What made it really nice was that because 4th grade falls during the part of the day when my co-teacher Ella Scozzafava is on campus, we were able to divide and conquer. She taught all of the boomwhacker songs and I taught recorder The format of the concert was my idea, but she really did the lion's share of the prep work by creating the flyers that went home and the program. We worked together on choosing the music and creating rehearsal CDs.
We all played 1 song on recorder. "Recorders Rock" from Music Express Magazine
Each class played one song on boomwhackers "lots of boomwhacker songs from Music Express Magazine and Music K-8 Magazine respectively
We sang Don't Let the Music Stop from Spotlight on Music.
No props, no backdrop, no decorations, no costumes, fewer rehearsals, day time performances only.
Things I liked about the "informance" today:
1. There was MUCH less stress than a formal performance.
2. I liked the accountability and ownership each class had on their one "special" song.
3. I liked the way that the boomwhackers provided another avenue for ensemble.
3. My students felt successful and were proud of their progress..... throughout the day, 4th graders made a point to come and tell me how well they thought they played and sang.
4. I had great support from other teachers.
Things to consider for next time:
1. I've got to figure out how to stabilize their singing when they play boomwhackers. I have great singers in 4th grade, and each class knew their song, but their singing didn't show up until we were singing their partner song. Playing and singing is always harder than just doing one or the other..... we must work on doing both!
2. I am not currently happy with my approach to teaching recorder and consider myself in transition. I think I can do better. I'll probably blog more about my plans for next years recorder instruction over the summer, but I'm hoping that if I tweak a couple of things, I may be able to help my students advance more quickly. I had some students who never missed a note and who could read their music like a pro. I had some who can either play the recorder or read the notes, but synthesizing the two skills was a REAL challenge, so they usually give up on one or the other, AND I had some who were lost with a capitol Q! I've got to fix recorders, I've got to fix recorders! I've got to fix recorders!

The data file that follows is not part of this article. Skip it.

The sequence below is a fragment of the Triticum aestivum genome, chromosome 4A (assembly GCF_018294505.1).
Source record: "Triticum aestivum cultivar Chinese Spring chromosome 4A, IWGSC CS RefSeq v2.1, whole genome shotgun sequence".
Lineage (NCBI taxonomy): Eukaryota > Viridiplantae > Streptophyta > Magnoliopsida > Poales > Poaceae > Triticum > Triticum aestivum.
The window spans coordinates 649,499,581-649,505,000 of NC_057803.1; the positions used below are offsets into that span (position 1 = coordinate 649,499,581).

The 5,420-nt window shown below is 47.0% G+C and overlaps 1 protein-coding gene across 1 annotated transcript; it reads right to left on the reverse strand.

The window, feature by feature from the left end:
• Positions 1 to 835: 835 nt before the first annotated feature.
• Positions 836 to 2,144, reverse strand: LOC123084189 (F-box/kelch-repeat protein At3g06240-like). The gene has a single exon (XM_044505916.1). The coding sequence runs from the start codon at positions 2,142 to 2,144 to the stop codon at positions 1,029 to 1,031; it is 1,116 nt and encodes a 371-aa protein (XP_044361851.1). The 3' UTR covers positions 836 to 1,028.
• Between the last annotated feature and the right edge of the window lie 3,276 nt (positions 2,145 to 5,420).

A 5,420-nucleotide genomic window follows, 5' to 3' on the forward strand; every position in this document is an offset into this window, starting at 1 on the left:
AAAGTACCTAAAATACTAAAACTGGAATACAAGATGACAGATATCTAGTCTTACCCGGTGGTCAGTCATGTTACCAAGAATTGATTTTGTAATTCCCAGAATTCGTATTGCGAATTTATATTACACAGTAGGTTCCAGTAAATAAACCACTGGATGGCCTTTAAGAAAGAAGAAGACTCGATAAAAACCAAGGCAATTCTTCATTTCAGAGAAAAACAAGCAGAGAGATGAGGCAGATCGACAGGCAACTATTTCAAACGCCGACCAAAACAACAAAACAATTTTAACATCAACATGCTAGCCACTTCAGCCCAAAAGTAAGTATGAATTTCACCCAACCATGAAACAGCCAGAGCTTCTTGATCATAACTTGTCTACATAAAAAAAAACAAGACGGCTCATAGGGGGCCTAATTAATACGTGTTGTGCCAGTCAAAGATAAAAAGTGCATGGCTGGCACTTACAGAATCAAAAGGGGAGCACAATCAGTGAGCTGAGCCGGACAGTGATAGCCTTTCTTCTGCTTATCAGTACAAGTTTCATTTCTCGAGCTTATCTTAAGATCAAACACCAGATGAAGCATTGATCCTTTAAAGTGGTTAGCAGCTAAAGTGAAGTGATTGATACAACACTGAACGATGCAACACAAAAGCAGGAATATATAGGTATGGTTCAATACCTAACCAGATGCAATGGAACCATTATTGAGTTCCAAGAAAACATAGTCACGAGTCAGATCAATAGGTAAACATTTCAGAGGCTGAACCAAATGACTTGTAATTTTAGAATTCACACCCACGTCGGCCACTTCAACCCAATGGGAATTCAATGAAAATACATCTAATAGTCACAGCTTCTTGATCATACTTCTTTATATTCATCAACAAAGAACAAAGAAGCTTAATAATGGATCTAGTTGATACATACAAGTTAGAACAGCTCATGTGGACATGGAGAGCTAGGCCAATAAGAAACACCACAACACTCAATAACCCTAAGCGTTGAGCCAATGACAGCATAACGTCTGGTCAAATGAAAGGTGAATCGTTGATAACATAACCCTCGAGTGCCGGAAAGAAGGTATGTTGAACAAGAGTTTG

3. We had an audience, but it was VERY small considering the number of students involved. I think perhaps the afternoon is a better than in the morning. I also like the library better than the cafeteria for this type of event.
4. I would like the students to be "teachers" and to inform the parents and other students of what they are doing. When that happens, THEN, we'll have a real "informance".
5. I would like my 4th graders especially to have a look at some ETM songs as part of how we show parents what we are doing. Our song experience games are a large part of what we do, but I haven't yet found the "just right" way to share those experiences with our families.
One of my favorite parts about teaching is NEXT YEAR! I love that each year as I'm wrapping up the end of the year, my brain is busy busy busy with plans and projects. Sometimes I think that for me, summer is just a chance for me to create more work for myself in the fall!